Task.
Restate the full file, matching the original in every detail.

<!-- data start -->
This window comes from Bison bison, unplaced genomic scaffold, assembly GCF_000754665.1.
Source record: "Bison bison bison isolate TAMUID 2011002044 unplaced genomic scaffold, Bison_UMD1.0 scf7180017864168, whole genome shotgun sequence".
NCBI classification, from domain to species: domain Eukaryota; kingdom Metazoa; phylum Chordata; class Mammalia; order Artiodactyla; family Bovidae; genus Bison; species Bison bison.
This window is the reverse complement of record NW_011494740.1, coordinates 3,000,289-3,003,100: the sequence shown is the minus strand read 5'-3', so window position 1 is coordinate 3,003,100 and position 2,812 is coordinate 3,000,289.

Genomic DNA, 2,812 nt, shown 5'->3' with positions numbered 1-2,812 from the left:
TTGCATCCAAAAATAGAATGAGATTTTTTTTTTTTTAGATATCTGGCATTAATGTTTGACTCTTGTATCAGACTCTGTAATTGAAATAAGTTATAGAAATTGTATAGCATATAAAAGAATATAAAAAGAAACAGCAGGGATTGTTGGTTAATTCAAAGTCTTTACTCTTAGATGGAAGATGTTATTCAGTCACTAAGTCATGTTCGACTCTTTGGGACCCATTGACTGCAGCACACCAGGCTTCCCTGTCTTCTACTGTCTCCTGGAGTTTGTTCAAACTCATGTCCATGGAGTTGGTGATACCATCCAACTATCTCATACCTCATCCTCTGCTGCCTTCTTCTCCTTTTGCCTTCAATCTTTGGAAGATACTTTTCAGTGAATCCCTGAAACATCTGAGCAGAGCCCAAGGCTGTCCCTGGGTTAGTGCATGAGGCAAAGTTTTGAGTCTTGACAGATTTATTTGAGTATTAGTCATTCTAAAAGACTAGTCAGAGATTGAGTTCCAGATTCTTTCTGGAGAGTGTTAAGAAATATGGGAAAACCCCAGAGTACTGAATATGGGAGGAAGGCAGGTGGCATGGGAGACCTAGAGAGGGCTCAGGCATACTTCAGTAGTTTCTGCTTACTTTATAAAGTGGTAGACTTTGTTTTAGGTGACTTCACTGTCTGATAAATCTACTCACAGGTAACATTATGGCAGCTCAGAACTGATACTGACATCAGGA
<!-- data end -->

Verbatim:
This window comes from Bison bison, unplaced genomic scaffold, assembly GCF_000754665.1.
Source record: "Bison bison bison isolate TAMUID 2011002044 unplaced genomic scaffold, Bison_UMD1.0 scf7180017864168, whole genome shotgun sequence".
NCBI classification, from domain to species: domain Eukaryota; kingdom Metazoa; phylum Chordata; class Mammalia; order Artiodactyla; family Bovidae; genus Bison; species Bison bison.
This window is the reverse complement of record NW_011494740.1, coordinates 3,000,289-3,003,100: the sequence shown is the minus strand read 5'-3', so window position 1 is coordinate 3,003,100 and position 2,812 is coordinate 3,000,289.

Genomic DNA, 2,812 nt, shown 5'->3' with positions numbered 1-2,812 from the left:
TTGCATCCAAAAATAGAATGAGATTTTTTTTTTTTTAGATATCTGGCATTAATGTTTGACTCTTGTATCAGACTCTGTAATTGAAATAAGTTATAGAAATTGTATAGCATATAAAAGAATATAAAAAGAAACAGCAGGGATTGTTGGTTAATTCAAAGTCTTTACTCTTAGATGGAAGATGTTATTCAGTCACTAAGTCATGTTCGACTCTTTGGGACCCATTGACTGCAGCACACCAGGCTTCCCTGTCTTCTACTGTCTCCTGGAGTTTGTTCAAACTCATGTCCATGGAGTTGGTGATACCATCCAACTATCTCATACCTCATCCTCTGCTGCCTTCTTCTCCTTTTGCCTTCAATCTTTGGAAGATACTTTTCAGTGAATCCCTGAAACATCTGAGCAGAGCCCAAGGCTGTCCCTGGGTTAGTGCATGAGGCAAAGTTTTGAGTCTTGACAGATTTATTTGAGTATTAGTCATTCTAAAAGACTAGTCAGAGATTGAGTTCCAGATTCTTTCTGGAGAGTGTTAAGAAATATGGGAAAACCCCAGAGTACTGAATATGGGAGGAAGGCAGGTGGCATGGGAGACCTAGAGAGGGCTCAGGCATACTTCAGTAGTTTCTGCTTACTTTATAAAGTGGTAGACTTTGTTTTAGGTGACTTCACTGTCTGATAAATCTACTCACAGGTAACATTATGGCAGCTCAGAACTGATACTGACATCAGGA